Caiseal in his own words.
I was born in the early sixties near Brisbane- one of the main urban centres of Australia. My family were fairly typical of most Australians of the time. They were working class, poorly educated and small-minded. Anyone who appeared to be outside the narrow range of what was considered "normal" in those days had a hard time. At different times I was labelled an uncontrollable child, mentally deficient, retarded, psychotic, intellectually impaired, deaf, stupid and an idiot.
It wasn't until I was seven years of age that I first heard the word Autistic applied to me. In those days Autism wasn't well understood. There were no special schools and few, if any, health professionals in Australia had experience of the Autistic Spectrum.
I preferred the company of animals to that of humans. I ate my own faeces, screamed whenever I was touched, laughed like a loon in twelve hour stretches and often lapsed into a catatonic state where no one could reach me.
My experience of the world was intensified by my finely-tuned, hyperactive senses. My life constantly lurched between catatonia and rage, stopping at all stations along the way. The family instituted a regime of punishment in the hope of forcing me to conform to acceptable standards of behaviour. However, they did not understand that I was merely reacting to the overwhelming nature of the sensory information I was experiencing. Their violence, aggression and anger only made things worse. By the age of twelve I was frightened, traumatised, confused and constantly on guard against the threat of physical attack.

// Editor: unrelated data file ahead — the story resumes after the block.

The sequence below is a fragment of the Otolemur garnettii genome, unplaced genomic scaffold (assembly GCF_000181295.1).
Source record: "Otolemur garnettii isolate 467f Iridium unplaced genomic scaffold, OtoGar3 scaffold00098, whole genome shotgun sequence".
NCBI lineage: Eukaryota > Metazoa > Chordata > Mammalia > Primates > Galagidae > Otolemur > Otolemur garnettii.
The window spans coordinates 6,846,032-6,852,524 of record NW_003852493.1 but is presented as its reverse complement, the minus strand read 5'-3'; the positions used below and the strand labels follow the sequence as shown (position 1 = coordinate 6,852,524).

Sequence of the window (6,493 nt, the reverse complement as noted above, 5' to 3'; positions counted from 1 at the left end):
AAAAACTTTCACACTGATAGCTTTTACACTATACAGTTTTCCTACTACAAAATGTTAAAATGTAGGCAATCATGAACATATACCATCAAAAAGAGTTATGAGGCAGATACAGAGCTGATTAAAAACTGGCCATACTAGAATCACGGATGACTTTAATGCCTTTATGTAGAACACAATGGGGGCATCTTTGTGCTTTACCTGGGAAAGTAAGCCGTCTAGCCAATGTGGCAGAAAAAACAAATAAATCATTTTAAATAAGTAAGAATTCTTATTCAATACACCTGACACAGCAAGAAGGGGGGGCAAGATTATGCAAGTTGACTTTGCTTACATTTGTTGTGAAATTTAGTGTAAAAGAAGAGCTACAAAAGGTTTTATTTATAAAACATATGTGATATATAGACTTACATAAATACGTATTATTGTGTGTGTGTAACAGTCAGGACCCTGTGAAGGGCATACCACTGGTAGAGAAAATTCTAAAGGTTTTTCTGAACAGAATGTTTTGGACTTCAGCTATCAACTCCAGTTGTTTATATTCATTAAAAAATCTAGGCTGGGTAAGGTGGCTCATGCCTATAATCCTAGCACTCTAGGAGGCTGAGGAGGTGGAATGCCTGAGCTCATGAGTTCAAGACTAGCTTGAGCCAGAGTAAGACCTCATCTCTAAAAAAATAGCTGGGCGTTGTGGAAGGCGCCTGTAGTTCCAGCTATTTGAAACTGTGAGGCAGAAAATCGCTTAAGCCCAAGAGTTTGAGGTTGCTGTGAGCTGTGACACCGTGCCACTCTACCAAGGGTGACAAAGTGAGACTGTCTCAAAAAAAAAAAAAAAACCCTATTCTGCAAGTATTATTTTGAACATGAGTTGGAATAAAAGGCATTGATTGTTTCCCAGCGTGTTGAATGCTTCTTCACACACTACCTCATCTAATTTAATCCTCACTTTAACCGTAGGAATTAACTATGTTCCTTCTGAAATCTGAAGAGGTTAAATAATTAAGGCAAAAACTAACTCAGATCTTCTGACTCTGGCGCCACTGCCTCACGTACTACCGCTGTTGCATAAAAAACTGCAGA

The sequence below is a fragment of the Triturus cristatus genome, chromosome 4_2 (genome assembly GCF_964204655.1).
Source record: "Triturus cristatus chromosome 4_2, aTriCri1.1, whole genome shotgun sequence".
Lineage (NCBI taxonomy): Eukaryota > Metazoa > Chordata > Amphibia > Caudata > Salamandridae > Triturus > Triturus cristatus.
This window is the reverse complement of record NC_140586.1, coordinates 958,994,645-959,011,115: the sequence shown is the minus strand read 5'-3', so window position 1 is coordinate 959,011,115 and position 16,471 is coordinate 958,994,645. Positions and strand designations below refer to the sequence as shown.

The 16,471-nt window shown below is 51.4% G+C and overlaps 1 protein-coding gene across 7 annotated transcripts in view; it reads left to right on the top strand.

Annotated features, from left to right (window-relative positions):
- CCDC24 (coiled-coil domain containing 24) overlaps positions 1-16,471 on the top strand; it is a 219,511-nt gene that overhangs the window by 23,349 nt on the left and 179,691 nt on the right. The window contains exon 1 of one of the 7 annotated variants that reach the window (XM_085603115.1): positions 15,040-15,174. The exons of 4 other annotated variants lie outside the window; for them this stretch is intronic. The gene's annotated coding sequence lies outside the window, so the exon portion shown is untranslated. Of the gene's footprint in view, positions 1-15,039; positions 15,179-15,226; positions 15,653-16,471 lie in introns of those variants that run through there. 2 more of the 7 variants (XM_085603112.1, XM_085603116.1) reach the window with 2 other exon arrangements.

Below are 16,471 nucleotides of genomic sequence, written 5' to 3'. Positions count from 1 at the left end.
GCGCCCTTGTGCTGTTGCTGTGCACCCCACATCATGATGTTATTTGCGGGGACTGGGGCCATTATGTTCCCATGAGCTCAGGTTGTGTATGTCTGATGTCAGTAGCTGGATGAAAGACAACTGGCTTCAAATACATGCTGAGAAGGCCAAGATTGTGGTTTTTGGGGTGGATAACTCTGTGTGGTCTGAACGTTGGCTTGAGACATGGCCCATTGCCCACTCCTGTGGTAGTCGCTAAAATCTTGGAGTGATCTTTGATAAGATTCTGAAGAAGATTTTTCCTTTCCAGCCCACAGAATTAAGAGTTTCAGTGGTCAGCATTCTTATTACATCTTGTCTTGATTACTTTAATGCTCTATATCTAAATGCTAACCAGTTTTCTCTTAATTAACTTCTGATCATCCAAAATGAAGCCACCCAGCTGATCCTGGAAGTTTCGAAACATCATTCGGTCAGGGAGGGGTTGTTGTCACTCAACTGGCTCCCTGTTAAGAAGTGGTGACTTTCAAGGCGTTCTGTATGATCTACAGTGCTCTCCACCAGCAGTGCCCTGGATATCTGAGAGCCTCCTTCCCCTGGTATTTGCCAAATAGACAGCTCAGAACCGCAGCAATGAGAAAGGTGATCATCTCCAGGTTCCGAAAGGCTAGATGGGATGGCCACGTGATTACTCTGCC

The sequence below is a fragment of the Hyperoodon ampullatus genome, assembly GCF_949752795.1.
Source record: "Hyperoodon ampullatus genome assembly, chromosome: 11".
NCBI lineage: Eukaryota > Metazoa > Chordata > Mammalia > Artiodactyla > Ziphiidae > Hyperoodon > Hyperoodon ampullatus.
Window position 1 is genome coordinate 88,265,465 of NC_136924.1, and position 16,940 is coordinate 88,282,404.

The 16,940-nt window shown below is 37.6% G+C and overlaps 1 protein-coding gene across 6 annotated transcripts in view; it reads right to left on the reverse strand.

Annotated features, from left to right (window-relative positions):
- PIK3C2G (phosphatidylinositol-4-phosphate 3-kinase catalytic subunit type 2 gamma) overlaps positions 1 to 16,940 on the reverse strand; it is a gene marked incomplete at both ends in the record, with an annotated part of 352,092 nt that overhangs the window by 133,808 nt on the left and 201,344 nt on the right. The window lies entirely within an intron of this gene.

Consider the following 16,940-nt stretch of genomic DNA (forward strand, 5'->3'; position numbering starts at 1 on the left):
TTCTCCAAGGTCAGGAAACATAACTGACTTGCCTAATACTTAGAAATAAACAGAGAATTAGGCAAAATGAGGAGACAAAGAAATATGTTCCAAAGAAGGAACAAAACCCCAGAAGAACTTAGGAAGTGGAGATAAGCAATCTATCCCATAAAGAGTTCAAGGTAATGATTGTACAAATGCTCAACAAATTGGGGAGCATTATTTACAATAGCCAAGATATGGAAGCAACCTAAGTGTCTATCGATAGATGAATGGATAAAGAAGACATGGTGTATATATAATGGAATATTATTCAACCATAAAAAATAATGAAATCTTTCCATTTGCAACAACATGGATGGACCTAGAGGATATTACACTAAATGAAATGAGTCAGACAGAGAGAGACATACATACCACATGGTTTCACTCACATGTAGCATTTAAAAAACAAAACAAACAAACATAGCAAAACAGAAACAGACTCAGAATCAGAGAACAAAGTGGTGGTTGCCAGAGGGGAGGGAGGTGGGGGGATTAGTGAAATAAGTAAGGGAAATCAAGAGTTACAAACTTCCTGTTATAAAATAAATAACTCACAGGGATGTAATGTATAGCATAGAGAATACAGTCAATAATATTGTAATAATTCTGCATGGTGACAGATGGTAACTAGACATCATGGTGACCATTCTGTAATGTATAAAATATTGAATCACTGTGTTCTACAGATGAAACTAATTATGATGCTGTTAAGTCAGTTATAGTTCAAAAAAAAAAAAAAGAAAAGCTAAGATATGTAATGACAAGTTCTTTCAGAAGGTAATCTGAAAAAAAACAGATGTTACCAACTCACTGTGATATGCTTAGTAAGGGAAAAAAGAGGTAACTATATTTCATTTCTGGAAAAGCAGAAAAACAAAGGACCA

My parents were terribly ashamed of me so they kept me apart from other people as much as possible. I came to believe I would never be allowed to associate with normal people and expected to be institutionalised as soon as my name came up on the waiting list. My family wrote me off as a hopeless case and taught me to believe I was not human.
Despite all the problems I had conforming to the norm I loved music, art, poetry and painting. I pursued these interests in secret to avoid punishment. Creativity became my lifeboat. I lived for it and learned to enjoy life immensely through creative pursuits. My head was crammed full of melodies I'd heard on television. I learned to speak French in a few months by listening to the short-wave radio.
By the time I was sixteen I was aware I could learn any skill and perform any task I put my mind to- as long as I was sufficiently obsessed. After I ran away from home I travelled the world alone for five years, learning languages, developing my skills as a musician and singer and soaking up experiences.
I put myself through university, earning a degree in theatre practice before becoming a high school teacher for a short while. However, the pressure to present myself as normal was too much and eventually I had to abandon teaching as a profession. I ended up becoming an internationally published best-selling author, an accomplished musician, a film-maker, a painter and a public speaker. I had few friends and remained extremely reclusive individual, even when my fantasy novels were on the best-seller lists.
Four years ago I first met my wife, Helen. She is the first person who has truly accepted me for all my faults, quirks and abnormalities. Since she came into my life I've been granted a new perspective. Until she came along I had no idea how lonely and alone I was. I didn't know that most people have families and friends to support them and celebrate their triumphs.
I began writing my autobiography ten years ago, but I have only been able to complete work on it since Helen came into my life. A Blessing and A Curse- Autism and Me is published by Jessica Kingsley Publishers in London and is available from amazon.com
I don't have any photos of myself as a child or a teenager. Father destroyed them all while I was overseas in my early twenties.
All content and images are copyright and may not be reproduced without permission
© Caiseal Mór 2011